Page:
October 25, 2020

Neuron-class specific responses govern adaptive remodeling of myelination in the neocortex

Myelination plasticity plays a critical role in neurological function, including learning and memory. However, it is unknown whether this plasticity is enacted through uniform changes across all neuronal subtypes, or whether myelin dynamics vary between neuronal classes to enable fine-tuning of adaptive circuit responses. We performed in vivo two-photon imaging to investigate the dynamics of myelin sheaths along single axons of both excitatory callosal projection neurons and inhibitory parvalbumin+ interneurons in layer 2/3 of adult mouse visual cortex. We find that both neuron types show dynamic, homeostatic myelin remodeling under normal vision. However, monocular deprivation results in experience-dependent adaptive myelin remodeling only in parvalbumin+ interneurons, but not in callosal projection neurons. Monocular deprivation induces an initial increase in elongation events in myelin segments of parvalbumin+ interneurons, followed by a contraction phase affecting a separate cohort of segments. Sensory experience does not alter the generation rate of new myelinating oligodendrocytes, but can recruit pre-existing oligodendrocytes to generate new myelin sheaths. Parvalbumin+ interneurons also show a concomitant increase in axonal branch tip dynamics independent from myelination events. These findings suggest that adaptive myelination is part of a coordinated suite of circuit reconfiguration processes, and demonstrate that distinct classes of neocortical neurons individualize adaptive remodeling of their myelination profiles to diversify circuit tuning in response to sensory experience.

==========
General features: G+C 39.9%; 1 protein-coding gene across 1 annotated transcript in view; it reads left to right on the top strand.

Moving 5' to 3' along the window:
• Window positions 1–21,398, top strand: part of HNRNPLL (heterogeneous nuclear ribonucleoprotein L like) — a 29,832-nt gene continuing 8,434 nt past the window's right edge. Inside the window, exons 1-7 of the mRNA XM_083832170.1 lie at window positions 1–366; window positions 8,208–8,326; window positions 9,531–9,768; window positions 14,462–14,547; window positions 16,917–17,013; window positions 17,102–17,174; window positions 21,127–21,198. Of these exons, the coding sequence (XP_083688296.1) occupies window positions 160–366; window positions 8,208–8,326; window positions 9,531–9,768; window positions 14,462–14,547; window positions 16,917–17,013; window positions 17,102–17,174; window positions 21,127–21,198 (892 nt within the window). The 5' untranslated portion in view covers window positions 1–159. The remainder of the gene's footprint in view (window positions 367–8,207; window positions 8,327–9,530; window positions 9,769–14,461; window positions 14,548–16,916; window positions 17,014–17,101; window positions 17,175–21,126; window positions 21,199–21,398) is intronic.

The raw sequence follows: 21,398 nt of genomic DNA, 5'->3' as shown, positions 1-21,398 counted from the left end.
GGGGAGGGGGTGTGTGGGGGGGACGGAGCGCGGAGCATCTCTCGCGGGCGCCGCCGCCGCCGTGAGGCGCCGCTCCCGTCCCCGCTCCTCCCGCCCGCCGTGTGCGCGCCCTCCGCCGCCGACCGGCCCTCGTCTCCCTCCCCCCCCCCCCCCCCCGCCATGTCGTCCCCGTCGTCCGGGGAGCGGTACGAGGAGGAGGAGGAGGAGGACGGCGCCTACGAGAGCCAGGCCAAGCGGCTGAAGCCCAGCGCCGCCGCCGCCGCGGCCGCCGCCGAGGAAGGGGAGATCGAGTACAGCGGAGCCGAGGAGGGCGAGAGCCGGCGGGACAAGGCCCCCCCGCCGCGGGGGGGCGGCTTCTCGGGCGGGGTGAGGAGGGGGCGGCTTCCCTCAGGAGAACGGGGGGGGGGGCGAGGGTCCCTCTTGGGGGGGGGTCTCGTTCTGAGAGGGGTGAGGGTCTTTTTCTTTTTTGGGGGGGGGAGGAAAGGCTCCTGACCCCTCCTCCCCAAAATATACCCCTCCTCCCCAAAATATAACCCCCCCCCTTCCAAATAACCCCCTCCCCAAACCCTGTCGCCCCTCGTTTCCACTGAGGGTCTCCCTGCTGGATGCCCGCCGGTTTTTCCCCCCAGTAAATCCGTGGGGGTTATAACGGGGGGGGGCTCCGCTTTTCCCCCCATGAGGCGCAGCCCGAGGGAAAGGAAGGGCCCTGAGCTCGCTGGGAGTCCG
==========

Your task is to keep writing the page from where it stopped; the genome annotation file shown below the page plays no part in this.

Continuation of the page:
bioRxiv Subject Collection: Neuroscience

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